In 1952, Malcolm X was paroled. He travelled to Chicago to meet Elijah Muhammad in person. Muhammad assigned Malcolm to Temple One in Detroit, and in 1953 Malcolm established Temple 11 in Boston. He expanded Philadelphia's Temple 12, and then Muhammad selected Malcolm to lead Temple Number 7 in Harlem. He established three more temples in Massachusetts, Connecticut, and Atlanta. Hundreds of Black Americans were joining the Nation of Islam every month, and due to his meteoric rise within the Black Muslim community, the FBI began aggressive surveillance of Malcolm X in 1955.
Also in 1955, Betty Sanders met Malcolm X. She began regularly attending his lectures, and in 1956 she officially joined the Nation of Islam and changed her named to Betty X. Dating one-on-one was not allowed in the Nation, so Malcolm and Betty courted in group settings. He proposed to her over the telephone in 1958, and they married two days later. They had six daughters together: Attallah, Qubilah, Ilyasah, Gamilah, and twins Malikah and Malaak (who were born after their father's death in 1965 and named in his honor).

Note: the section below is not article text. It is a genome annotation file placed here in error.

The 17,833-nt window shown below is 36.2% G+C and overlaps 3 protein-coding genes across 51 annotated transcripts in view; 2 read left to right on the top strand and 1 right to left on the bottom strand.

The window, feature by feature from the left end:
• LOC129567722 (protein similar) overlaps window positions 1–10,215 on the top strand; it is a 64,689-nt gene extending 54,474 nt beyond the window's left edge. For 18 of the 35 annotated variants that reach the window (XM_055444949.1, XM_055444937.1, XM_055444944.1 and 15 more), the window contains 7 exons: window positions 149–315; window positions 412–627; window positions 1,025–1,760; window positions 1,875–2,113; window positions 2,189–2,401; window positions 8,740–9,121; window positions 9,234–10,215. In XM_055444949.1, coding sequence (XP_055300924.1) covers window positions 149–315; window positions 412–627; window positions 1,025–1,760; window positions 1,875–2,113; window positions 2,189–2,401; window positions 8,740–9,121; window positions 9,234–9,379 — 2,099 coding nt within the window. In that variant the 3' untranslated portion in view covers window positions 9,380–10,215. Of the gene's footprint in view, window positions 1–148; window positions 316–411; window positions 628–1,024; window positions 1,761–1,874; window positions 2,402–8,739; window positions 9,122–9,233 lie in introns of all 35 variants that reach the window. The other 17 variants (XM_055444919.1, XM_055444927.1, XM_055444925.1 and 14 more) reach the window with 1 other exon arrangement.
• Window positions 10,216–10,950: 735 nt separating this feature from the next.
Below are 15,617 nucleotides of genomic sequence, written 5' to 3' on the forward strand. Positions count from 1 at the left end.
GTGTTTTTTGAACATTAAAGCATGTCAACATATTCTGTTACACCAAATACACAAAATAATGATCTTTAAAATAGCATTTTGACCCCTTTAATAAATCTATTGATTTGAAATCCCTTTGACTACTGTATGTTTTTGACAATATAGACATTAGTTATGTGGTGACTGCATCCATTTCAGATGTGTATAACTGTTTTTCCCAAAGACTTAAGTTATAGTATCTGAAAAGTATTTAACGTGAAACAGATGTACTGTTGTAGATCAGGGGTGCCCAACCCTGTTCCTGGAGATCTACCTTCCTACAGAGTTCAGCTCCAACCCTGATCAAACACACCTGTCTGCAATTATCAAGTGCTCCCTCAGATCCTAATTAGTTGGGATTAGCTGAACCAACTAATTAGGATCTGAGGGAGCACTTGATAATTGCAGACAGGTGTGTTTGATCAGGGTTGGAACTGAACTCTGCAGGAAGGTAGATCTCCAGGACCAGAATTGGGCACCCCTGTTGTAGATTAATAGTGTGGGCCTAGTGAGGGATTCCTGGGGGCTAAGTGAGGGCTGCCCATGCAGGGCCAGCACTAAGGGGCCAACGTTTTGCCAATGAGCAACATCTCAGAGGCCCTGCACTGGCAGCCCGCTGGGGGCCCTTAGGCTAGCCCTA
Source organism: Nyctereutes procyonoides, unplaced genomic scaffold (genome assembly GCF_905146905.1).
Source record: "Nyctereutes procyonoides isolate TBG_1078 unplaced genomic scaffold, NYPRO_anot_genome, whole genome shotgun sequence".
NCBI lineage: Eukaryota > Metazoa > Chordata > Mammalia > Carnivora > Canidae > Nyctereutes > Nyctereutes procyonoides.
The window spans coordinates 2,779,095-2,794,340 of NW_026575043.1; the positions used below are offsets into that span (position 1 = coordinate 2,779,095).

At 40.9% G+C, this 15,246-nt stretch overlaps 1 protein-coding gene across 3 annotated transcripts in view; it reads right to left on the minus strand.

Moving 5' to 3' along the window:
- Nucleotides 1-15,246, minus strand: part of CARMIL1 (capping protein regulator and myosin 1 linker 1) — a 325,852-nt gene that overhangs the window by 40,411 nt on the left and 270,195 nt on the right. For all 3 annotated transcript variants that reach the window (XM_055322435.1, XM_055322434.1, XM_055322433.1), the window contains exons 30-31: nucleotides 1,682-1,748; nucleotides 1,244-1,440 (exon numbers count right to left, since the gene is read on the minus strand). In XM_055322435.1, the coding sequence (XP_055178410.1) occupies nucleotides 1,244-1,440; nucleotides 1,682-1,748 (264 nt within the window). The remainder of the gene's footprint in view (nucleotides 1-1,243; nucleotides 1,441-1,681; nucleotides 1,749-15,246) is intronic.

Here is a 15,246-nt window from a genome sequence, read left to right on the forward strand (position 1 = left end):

America was formally introduced to Malcolm X in 1957. A member of the Nation named Hinton Johnson was walking with two friends when they happened upon two NYPD officers beating an unarmed man with nightsticks. Johnson tried to intervene and shouted to the officers, "You're not in Alabama... this is New York!" The officers turned to Johnson and beat him so severely he suffered hemorrhaging in his brain. All four Black men- Johnson, his friends, and the original beating victim- were arrested. After being tipped off by a witness, Malcolm travelled to the police station with a group of other Nation members to see Johnson. Police initially denied Johnson was even there, but after a crowd of over 500 people formed Malcolm was allowed to see Johnson. After seeing how badly Johnson was injured, Malcolm insisted on calling an ambulance. Johnson was taken to Harlem Hospital, where he was treated and quickly released back to the police station. Four thousand people were now gathered at the station, and Malcolm was inside trying to make bail arrangements for the men. He was successful in bailing the two friends out, but not Johnson, who police said would be released back to the hospital the next day after his arraignment. Malcolm considered the situation a stalemate, and decided the protestors should go home. With a single, silent hand gesture he dispersed the crowd of four thousand. An officer present at the time gave an interview to the New York Amsterdam News, saying, "No one man should have that much power." NYPD began their own surveillance of Malcolm X. A grand jury did not indict the officers who beat Johnson.